Fancy yourself the Steve Zissou of the digital age? Photog Eric Cheng is bringing his underwater footage into the 21st century with a really nice-looking custom dual camcorder setup that lets him shoot Shark Week-worthy video in 3-D.
Today Sharp announced plans that could turn your cellphone into a 3-D-shooting mini film studio as early as next year. The company today unveiled a mobile-phone 3-D camera capable of shooting in high def.
The module captures 720p stereoscopic (two-eyed) video and is only about two inches wide. To put that in perspective: Fuji's 3-D camera uses much larger, heavier sensors and only records standard-def video.
With existing camera technology, capturing 3-D images as the biological eye does is difficult and time consuming; basic stereoscopy requires two images to create a single 3-D frame, which means that to shoot 3-D video you need at least two cameras rolling on the same subject at the same time (even the high-tech gear behind Avatar required two different lenses). But engineers at Fondazione Bruno Kessler (FBK) in Italy have created a single camera that can capture the third dimension, using laser detection and creative use of CMOS technology.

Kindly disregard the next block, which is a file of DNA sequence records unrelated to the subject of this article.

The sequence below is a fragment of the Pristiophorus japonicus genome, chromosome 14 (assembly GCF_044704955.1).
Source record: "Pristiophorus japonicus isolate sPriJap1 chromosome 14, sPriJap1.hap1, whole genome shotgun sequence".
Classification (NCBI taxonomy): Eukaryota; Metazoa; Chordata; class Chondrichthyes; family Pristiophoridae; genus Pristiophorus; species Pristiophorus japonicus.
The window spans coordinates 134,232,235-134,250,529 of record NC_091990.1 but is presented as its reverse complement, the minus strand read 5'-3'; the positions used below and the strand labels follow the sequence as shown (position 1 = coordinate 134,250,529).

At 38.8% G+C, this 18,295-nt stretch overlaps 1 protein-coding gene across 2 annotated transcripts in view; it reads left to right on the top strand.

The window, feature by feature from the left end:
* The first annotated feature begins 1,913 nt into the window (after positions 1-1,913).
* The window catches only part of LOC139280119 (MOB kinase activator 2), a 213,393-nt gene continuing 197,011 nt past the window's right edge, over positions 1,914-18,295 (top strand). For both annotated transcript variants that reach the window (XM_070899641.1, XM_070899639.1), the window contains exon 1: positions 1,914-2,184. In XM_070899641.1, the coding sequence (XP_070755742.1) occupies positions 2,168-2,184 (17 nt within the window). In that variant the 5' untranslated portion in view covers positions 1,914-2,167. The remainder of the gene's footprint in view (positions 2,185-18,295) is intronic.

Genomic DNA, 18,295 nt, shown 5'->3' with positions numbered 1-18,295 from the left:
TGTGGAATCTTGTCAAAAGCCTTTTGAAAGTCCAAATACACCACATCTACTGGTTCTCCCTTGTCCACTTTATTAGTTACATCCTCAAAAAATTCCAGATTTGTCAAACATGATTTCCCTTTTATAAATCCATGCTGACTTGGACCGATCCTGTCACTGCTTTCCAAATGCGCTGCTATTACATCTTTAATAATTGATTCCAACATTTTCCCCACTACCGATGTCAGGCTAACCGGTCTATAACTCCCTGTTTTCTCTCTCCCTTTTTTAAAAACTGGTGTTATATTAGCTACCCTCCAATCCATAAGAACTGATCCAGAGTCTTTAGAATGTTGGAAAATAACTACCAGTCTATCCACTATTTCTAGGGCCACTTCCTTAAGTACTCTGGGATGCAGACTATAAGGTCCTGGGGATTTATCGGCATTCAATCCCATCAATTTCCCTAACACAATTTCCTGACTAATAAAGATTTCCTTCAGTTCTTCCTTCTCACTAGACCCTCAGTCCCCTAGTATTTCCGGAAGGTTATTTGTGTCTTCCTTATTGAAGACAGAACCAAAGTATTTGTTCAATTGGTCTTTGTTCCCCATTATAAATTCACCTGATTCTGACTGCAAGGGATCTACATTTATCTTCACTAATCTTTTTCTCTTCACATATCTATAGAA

And that's not all: The camera's sensor also records the smallest pixel currently in the field, a mere ten millionths of a meter (roughly one tenth the size of a human hair). Add it all up, and it's one pretty sweet piece of machinery, with the ability to capture not only the highest quality of detail in images, but to produce a depth of vision you can only get by adding the third dimension.